The World: Have you ever been recovered from the defeat against Wladimir, who is also the world champion of the International Boxing Federation (IBF) and World Boxing Organization (WBO) is?

David Haye: Yeah, everything’s okay.

The World: Even your small right toe, which they had broken in training before the match with Vladimir?

David Haye: Also, the theme is history.

The World: What do you do now?

David Haye: I relax. I was just four weeks in Montego Bay in Jamaica, have spent much time there with Lennox Lewis. We’ve talked a lot about Wladimir and Vitali. Lennox has also given me tips on how I can beat Vitali.

The World: Has he seen Vitali’s fight?

David Haye: Yeah, and he had no other opinion than I do. He also said that Vitali is old and slow and only searches from opponents, who may not be dangerous. Lennox really want to see the fight between me and Vitali. When it comes to that, he is in my corner. He has promised me.

Nice to UFC you.

Glee, Water Polo, adults collecting stuffed toy animals. The list of things I don’t ‘get’ is an ever-expanding one. Until recently the sport of mixed martial arts held about as much interest for me as bog snorkelling. The octagon in which fights take place appeared to merely be a stage for two men wearing cycling shorts to try to strangle each other. This lack of interest has nothing to do with finding the violence abhorrent, far from it. I have been a boxing fan since the 80s and have no problem with watching two consenting adults trying to knock lumps out of each other. No, the truth was that I found MMA boring.

As with so many things these days it was Twitter that acted as the catalyst for viewing the sport in a different light. Micro-blogging has introduced me to a wider world of MMA and the UFC. The UFC appears to be the pinnacle of mixed martial arts, the best of the best if you like, (with less Chris Penn and Eric Roberts, sadly). Conversations with people whose opinions I respect led to taking more of an interest in what many refer to as the fastest growing sport on the planet.

One of the main MMA tub-thumpers I had encountered on Twitter was sports writer Simon Head. Simon writes for, among others, the Mirror’s MMA blog and was extremely helpful in pointing me in the right direction when it came to learning about the UFC. One of the first things he showed me was a montage that is updated and shown before every big UFC event. When I first saw this clip I realised that there was a lot more to the sport than grappling on the floor, Greco-Roman style and it really got the ball rolling. Watching a few old fights shown on Five late at night just reiterated the fact that I had probably got it wrong about MMA. When I finally got round to subscribing to ESPN, (the UK’s broadcaster for UFC events) I was very excited to find out that, (with unintentionally perfect timing) I would be able to watch UFC 134, live from Rio De Janeiro.

From watching UFC president Dana White’s video blog to listening to the excellent ESPN UFC podcast with Gareth A. Davies I had tried to fill in some of the many blanks in my knowledge. When the time came to get up at 1:45 that morning I felt I had a somewhat better understanding of what to expect.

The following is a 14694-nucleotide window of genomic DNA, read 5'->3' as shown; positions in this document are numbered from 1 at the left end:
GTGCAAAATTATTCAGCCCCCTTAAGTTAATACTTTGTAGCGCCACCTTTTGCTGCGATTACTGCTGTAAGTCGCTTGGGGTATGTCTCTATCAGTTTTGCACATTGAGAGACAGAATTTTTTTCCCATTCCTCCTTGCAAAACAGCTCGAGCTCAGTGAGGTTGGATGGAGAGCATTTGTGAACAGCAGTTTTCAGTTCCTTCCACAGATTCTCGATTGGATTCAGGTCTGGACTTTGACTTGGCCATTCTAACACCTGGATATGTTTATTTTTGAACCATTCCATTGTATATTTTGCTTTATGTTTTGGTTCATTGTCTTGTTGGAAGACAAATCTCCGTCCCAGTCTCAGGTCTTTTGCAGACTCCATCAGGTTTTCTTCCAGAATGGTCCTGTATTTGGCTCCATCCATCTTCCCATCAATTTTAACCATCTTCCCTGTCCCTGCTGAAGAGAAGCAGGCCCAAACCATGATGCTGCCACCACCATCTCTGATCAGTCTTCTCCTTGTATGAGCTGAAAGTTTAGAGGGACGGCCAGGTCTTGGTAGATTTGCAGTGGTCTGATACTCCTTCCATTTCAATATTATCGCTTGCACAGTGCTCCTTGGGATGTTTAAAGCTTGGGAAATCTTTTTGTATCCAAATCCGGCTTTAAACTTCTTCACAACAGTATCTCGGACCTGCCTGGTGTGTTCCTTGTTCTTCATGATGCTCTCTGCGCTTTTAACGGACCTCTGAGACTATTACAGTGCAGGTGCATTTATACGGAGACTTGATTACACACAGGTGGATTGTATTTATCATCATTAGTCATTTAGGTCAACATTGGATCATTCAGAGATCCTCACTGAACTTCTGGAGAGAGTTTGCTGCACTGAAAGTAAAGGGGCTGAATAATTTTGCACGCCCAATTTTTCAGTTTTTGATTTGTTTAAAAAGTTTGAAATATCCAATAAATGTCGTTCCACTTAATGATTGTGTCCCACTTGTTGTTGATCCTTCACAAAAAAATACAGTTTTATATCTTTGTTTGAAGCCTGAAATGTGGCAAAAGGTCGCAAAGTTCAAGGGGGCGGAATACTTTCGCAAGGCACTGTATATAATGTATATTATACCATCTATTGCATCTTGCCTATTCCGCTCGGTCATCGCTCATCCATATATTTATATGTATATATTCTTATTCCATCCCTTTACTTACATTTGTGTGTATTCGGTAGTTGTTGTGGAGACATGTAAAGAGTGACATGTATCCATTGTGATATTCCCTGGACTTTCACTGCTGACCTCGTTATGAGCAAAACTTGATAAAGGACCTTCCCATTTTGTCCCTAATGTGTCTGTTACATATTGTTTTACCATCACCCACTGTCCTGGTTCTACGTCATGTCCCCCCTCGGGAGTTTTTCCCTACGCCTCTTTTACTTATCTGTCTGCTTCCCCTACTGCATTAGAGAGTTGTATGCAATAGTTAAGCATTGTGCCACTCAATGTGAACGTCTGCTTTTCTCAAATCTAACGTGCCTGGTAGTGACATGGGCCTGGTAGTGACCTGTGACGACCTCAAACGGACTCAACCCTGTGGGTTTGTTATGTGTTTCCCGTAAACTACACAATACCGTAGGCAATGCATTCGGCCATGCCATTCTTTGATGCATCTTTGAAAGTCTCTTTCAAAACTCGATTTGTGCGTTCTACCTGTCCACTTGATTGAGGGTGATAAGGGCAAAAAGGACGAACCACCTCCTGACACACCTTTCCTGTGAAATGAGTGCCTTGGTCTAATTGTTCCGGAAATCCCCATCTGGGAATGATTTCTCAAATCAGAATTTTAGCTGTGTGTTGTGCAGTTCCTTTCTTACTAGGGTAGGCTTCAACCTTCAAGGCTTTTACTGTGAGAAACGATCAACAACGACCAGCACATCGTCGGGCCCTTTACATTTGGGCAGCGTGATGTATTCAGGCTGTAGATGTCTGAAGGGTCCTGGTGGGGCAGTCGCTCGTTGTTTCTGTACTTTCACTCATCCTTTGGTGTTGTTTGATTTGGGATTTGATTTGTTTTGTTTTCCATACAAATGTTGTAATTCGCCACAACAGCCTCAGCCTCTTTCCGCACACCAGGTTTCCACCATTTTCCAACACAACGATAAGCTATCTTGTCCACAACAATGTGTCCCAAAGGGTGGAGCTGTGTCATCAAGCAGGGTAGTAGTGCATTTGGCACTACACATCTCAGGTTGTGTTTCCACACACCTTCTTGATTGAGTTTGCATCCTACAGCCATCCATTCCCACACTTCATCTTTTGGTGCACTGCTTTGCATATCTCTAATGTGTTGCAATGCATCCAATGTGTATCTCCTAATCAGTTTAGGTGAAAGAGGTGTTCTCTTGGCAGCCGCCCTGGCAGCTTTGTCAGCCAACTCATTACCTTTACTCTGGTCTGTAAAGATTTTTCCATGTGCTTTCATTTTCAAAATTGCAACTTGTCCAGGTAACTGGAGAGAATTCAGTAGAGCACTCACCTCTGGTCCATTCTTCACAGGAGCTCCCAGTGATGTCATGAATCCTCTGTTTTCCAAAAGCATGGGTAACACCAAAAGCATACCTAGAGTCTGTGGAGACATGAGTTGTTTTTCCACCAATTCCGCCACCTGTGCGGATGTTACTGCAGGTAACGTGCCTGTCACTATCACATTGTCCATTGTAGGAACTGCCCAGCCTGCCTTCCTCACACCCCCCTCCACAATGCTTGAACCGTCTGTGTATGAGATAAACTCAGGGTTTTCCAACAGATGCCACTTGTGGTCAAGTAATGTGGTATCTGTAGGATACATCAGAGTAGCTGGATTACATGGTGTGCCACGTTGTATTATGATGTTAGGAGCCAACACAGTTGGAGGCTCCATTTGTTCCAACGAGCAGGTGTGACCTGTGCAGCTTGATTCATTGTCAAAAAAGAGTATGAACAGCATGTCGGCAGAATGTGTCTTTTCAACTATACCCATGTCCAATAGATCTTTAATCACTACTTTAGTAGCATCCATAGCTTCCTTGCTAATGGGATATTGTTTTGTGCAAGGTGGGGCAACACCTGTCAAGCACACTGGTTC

As the night progressed what impressed me most was the boxing skills of the combatants involved. This was a result of a daft assumption on my part that as all fights ended up on the ground, (they don’t) the training given over to boxing was minimal. One of the biggest surprises of the night for me was the fight between Brendan ‘The Hybrid’ Schaub and Antonio ‘Minotauro’ Nogueira. I had been led to belive that Schaub’s biggest chance of victory was to stay off the floor and hope to land some of his renowned big punches. It took just over 3 minutes to prove this theory wrong. ‘Big Nog’ Nogueira, a man whose record shows a love of submission holds turned the tables on Schaub and knocked him bandy with a huge left hook. Despite being only a little over 2 years older than me Nogueira looks old enough to be my Dad and he’d out Schaub-ed Schaub.

A lot is made in the mainstream media of the brutality of MMA. The term cage-fighting is often used to, in my opinion, paint a more dangerous picture of the UFC and its fellow organisations than necessary. That said, there is one aspect of the fights that took some getting used to. In boxing when a fighter goes down his opponent is sent to a neutral corner . It came as a slight shock each time a fighter in Rio pounced immediately on a fallen foe. It is a very well refereed sport though and the phrase ‘intelligently defend yourself’ is one I have heard repeatedly. If the referee thinks you are not defending yourself properly the bout is stopped. Only once was I genuinely concerned over a fighter’s wellbeing and that was when Forrest Griffin was stopped early by Shogun Rua after having his head bounced off the canvas by repeated hammer fists. Happily, Griffin was soon on his feet and seemed to show no lasting damage.